A University of Georgia study has found that the use of medical marijuana significantly lowers the costs of Medicare’s Part D program, due to the reduced demand for prescription drugs.
The study, conducted by UGA researchers W. David and Ashley Bradford, looked at prescriptions filled by Part D participants from 2010-2013, which totaled more than 87 million observations. They then checked costs in states where medical marijuana is legal and narrowed the search to nine conditions for which marijuana can treat, including anxiety, depression, glaucoma, nausea, pain, psychosis, seizures, sleep disorders and spasticity.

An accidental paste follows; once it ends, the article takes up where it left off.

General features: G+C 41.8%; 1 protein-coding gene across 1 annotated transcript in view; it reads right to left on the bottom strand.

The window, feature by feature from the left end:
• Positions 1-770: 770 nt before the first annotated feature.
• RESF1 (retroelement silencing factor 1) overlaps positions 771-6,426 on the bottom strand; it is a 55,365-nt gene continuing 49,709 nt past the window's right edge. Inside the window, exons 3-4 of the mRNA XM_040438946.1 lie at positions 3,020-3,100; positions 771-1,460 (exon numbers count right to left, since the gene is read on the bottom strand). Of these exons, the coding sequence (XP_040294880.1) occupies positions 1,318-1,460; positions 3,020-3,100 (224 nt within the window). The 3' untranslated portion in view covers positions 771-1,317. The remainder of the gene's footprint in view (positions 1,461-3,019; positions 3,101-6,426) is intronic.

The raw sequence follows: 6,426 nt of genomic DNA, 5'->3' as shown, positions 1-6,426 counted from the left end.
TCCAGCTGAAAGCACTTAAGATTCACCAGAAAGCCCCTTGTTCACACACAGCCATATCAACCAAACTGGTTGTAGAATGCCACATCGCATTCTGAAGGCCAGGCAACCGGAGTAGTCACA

The results showed that if every U.S. state were to legalize cannabis, $468 million would be saved in Part D costs. That’s a $303 million increase over the money that was saved in the 18 states where medical marijuana was legal in 2013.
“When marijuana becomes a medical option for people, then their use of prescription drugs falls,” said David Bradford, one of the authors of the study. “We think that the only plausible mechanism is that people are shifting at least in part toward using marijuana as medicine.”
Of the categories studied, it was found that annual prescriptions decreased by 3,645 doses per doctor for pain and by 1,280 doses for depression. This is particularly noteworthy, considering the enormous increase of opioid use for chronic pain